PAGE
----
Yesterday I spent the day at SWAT training. It was a good day. We hiked up a local peak in our full gear to ‘teambuild’
and worked on a suicide bomber/hostage scenario, played around with the bomb robot.

In the team meeting we discussed the murder of a brother officer, J_____, from LASO. He was a gang officer looking for a parolee at large. He was interviewing a couple in the doorway of their home when the suspect stepped out from behind them and shot him in the head.

He was thirty-five, a fifteen year veteran, two kids. Just got remarried two weeks ago.

One of the guys on our team came up from LASO a few years ago and was a good friend of his.

I lost my first friend, a guy in my academy class, less than a year out on the street. Since then, twelve years, I’ve gone to a funeral, or two, or three, every year.

We all know guys that have been killed. We’ve all come close.

We play these games, like- “Well, he was doing something stupid that I never would have done.” Or, “He should have done x, y, or z.” Or, “Well, that guy was a fucking idiot. You knew it was going to happen.” Or “He was a hard charger. You knew it was going to catch up with him.”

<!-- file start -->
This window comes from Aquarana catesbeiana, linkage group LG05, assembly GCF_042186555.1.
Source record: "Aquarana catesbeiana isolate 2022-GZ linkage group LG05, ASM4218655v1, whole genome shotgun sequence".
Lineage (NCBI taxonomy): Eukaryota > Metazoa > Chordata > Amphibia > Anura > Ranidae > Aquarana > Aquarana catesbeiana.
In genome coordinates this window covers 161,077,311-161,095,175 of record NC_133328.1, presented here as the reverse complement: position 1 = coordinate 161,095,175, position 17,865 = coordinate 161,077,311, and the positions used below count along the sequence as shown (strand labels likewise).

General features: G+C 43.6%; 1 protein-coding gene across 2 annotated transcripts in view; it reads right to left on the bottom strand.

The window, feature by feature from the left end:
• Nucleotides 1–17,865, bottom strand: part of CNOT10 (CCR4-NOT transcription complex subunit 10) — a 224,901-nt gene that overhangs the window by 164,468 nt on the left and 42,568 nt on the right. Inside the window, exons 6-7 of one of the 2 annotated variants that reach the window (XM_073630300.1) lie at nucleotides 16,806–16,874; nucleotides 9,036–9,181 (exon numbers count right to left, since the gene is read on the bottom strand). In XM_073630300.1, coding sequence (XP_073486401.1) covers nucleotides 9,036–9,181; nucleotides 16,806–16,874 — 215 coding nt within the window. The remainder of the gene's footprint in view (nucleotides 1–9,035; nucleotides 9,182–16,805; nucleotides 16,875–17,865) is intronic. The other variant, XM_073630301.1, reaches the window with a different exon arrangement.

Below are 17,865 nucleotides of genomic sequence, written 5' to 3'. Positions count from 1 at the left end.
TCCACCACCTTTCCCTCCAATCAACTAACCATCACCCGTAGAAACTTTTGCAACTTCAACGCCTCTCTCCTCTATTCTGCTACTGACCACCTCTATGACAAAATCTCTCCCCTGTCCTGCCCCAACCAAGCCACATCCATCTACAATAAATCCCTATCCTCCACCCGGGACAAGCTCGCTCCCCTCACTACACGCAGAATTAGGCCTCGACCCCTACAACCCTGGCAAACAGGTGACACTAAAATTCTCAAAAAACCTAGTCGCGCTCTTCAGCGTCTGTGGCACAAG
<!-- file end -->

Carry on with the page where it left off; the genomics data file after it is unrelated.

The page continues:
On and on.

But often we just shake our heads and admit, “Well, that could have happened to any one of us.”

We don’t like that too much.

I remember as a kid I used to see my old man on the TV, dragging a bad guy out of a bank, or running towards a house with his gun in his hand, and think he was Superman. Or times he’d call and the first thing he’d say was “I’m alright.”

Then we’d turn on the TV.

What’s it say about us? About me?

I don’t know. The easy answer is we’re all heros, or fools.

The real answer is something more complicated than that.

Anyway, here’s to fallen friends.